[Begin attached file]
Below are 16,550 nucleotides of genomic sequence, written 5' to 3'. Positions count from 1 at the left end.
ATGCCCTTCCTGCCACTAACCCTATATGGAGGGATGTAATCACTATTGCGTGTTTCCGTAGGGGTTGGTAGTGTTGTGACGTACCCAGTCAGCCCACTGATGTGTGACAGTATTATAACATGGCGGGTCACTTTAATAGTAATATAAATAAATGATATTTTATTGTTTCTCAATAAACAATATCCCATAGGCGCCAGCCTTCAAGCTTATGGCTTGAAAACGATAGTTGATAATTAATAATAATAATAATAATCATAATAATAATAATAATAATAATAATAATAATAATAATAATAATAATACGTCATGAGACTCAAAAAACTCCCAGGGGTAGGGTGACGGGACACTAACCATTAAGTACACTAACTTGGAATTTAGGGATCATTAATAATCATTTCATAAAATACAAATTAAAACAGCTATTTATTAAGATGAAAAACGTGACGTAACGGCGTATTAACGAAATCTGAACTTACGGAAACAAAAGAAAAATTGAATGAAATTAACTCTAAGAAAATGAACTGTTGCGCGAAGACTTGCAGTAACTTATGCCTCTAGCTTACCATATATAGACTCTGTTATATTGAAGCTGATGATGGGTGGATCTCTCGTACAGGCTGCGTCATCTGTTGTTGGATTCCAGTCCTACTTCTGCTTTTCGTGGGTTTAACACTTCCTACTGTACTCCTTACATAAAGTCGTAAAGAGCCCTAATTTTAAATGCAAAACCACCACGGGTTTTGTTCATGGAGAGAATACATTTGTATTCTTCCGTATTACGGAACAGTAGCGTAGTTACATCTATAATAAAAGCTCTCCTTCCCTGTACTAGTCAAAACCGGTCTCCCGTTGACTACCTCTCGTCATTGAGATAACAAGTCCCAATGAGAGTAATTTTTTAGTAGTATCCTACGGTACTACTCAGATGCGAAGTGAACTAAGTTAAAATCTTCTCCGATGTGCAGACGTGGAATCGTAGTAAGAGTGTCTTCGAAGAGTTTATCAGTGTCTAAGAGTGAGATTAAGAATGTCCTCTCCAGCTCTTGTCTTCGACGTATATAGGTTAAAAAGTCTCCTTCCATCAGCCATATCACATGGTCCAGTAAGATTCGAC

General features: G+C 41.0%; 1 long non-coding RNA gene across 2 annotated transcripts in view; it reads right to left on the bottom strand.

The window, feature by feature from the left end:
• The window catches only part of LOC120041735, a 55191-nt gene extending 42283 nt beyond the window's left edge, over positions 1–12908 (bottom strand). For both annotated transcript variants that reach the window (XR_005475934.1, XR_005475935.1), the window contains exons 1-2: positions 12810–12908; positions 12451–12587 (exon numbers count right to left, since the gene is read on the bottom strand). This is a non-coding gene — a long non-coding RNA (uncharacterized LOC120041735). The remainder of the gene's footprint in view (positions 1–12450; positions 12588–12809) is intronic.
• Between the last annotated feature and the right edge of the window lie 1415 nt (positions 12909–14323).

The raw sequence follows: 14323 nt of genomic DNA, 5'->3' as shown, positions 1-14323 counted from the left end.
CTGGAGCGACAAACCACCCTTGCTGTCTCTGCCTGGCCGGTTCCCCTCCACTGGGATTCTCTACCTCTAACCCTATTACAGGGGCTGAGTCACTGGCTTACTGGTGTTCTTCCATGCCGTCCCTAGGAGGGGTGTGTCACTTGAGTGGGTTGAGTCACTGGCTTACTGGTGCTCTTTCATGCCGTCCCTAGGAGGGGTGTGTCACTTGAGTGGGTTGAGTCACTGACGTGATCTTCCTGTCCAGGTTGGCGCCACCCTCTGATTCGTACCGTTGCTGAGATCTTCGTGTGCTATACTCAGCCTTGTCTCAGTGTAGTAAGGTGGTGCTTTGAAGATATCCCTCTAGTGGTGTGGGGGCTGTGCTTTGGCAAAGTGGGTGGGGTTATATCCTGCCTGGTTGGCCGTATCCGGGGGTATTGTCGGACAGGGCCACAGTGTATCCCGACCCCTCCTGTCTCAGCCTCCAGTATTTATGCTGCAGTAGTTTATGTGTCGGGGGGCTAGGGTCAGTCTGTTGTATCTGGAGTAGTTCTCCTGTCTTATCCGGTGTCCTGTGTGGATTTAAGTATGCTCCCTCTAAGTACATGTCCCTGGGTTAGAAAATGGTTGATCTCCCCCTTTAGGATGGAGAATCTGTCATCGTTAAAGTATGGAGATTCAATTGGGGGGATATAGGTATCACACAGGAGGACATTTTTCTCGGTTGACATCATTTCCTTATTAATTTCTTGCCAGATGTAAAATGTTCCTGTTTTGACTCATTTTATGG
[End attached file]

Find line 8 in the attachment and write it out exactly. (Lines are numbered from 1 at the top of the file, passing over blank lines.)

CTGGAGCGACAAACCACCCTTGCTGTCTCTGCCTGGCCGGTTCCCCTCCACTGGGATTCTCTACCTCTAACCCTATTACAGGGGCTGAGTCACTGGCTTACTGGTGTTCTTCCATGCCGTCCCTAGGAGGGGTGTGTCACTTGAGTGGGTTGAGTCACTGGCTTACTGGTGCTCTTTCATGCCGTCCCTAGGAGGGGTGTGTCACTTGAGTGGGTTGAGTCACTGACGTGATCTTCCTGTCCAGGTTGGCGCCACCCTCTGATTCGTACCGTTGCTGAGATCTTCGTGTGCTATACTCAGCCTTGTCTCAGTGTAGTAAGGTGGTGCTTTGAAGATATCCCTCTAGTGGTGTGGGGGCTGTGCTTTGGCAAAGTGGGTGGGGTTATATCCTGCCTGGTTGGCCGTATCCGGGGGTATTGTCGGACAGGGCCACAGTGTATCCCGACCCCTCCTGTCTCAGCCTCCAGTATTTATGCTGCAGTAGTTTATGTGTCGGGGGGCTAGGGTCAGTCTGTTGTATCTGGAGTAGTTCTCCTGTCTTATCCGGTGTCCTGTGTGGATTTAAGTATGCTCCCTCTAAGTACATGTCCCTGGGTTAGAAAATGGTTGATCTCCCCCTTTAGGATGGAGAATCTGTCATCGTTAAAGTATGGAGATTCAATTGGGGGGATATAGGTATCACACAGGAGGACATTTTTCTCGGTTGACATCATTTCCTTATTAATTTCTTGCCAGATGTAAAATGTTCCTGTTTTGACTCATTTTATGG